After he was finished backstabbing his old employees, Simon (along with Glenn Reynolds, his new right-hand man) turned to his new project. In April 2009, Simon completely revamped the website to put most of the focus on PJTV, his video service. Blogs were (and still are, as of this writing) available on the site, but only the blogs of the PJTV contributors. The new site had a different business model, as well - rather than relying on advertisements, it would gather revenue through a subscription system.
Getting people to part with money is certainly a lot more difficult than offering free content with ads. One needs high-quality content to make a subscription model work. So what is PJTV offering? As of this writing, their headliners include the following:
- Glenn and Helen Reynolds
- Roger L. Simon
- Culture critic Andrew Klavan, best known as the first person to claim that The Dark Knight was 2.5 hour defense of the Bush AdministrationArchive.org mirror
- Uber-nerd Bill Whittle, who tried to create a perfect city-state called
- "Humorists" Steven Crowder and AlfonZo Rachel Rachel hosts the ZoNation show on PJTV and describes himself as a "Christian conservative social / political humorist." He has also been a panelist on the BET show Don't Sleep! alongside professor Marc Lamont Hill and comedian Tony Rock.
It's anyone's guess as to why PJTV hasn't surpassed YouTube.
Joe the Plumber
Yes, Samuel Wurzelbacher briefly served as a PJTV correspondent. Someone at Pajamas Media thought it would be a good idea to send him to Israel for 10 days as a war correspondent. This proved to be his only assignment. Proving that he has at least some standards, Roger L. Simon ended Wurzelbacher's contract immediately after, citing derogatory comments he had made about gays.
While Pajamas Media was a debacle from start to finish, there were some incidents that were more pathetic than most. Cataloged here are some PJM moon shots that hit the ground.
In January 2006, Simon started a campaign to strike against what he called "the new Axis of Evil":
I'm talking about Yahoo, Microsoft and Google, of course, those three Internet mega-corporations who are actively cooperating with totalitarianism in China.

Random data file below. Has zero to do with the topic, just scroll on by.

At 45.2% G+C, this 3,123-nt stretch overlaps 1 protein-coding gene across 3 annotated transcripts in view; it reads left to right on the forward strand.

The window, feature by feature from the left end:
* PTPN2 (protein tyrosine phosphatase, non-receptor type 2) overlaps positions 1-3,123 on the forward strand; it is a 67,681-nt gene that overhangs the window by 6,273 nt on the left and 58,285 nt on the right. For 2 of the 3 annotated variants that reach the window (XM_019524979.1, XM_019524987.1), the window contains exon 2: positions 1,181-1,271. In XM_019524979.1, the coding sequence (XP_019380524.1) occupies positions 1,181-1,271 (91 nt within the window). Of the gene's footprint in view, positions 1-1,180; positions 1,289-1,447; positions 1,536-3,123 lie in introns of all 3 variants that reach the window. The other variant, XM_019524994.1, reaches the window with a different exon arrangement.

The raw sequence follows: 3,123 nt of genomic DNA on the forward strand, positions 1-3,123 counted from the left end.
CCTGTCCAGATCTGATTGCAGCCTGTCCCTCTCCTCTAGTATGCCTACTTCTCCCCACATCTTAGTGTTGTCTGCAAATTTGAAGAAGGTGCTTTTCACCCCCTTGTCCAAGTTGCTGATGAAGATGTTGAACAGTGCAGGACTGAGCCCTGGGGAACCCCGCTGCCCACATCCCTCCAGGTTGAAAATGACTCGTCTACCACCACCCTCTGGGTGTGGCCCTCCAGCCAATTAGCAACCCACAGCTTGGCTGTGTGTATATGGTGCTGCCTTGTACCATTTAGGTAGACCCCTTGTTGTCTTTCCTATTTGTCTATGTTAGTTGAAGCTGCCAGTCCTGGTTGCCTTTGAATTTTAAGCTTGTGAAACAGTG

Google is the latest to prostrate itself before the new emperors...
...Okay, instead of boring everyone discussing the corporation's probable rationale ... we're working from within their system, etc., etc., as if they were an automobile or ball-bearing firm and not a media company involved with the dissemination (or in this case non-dissemination) of information and ideas ... I will cut to the proverbial chase. Since this is obviously a manifestation of corporate greed at its most unbridled, not to say cynically exploitive of (even, in a way, racist towards) the people of the most populace (sic) country on Earth, it's time to deal with Google in a manner that could actually affect the retrograde policy of the company. In other word, it's time for...
... a Google stock divestment campaign.
Everyone who cares about the free-flow of information, about democracy in China, in fact about democracy anywhere, should start selling their Google stock. This should begin most especially with those vast university endowments because academic institutions, of all places, should be most concerned with the censorship of ideas and information. Union pension plans as well should seek to divest as their members should be particularly appalled by the company's restrictive behavior. I could go on, but you certainly get the point. I welcome suggestions for how to mount this campaign in the comments below.(Full disclosure: I do not own any Google stock, but would, I'm assuming, have the courage of my convictions, if I did.)
Simon's campaign was important enough to have its own section on the site, dubbed "China Syndrome." However, by February all references to the divestment campaign were gone. Whether this was due to a lack of interest or general embarrassment (The stock of all three companies rose steadily through January) is left to the reader to decide; however, the fact that the site was completely scrubbed of all references to "China Syndrome" strongly suggests the latter.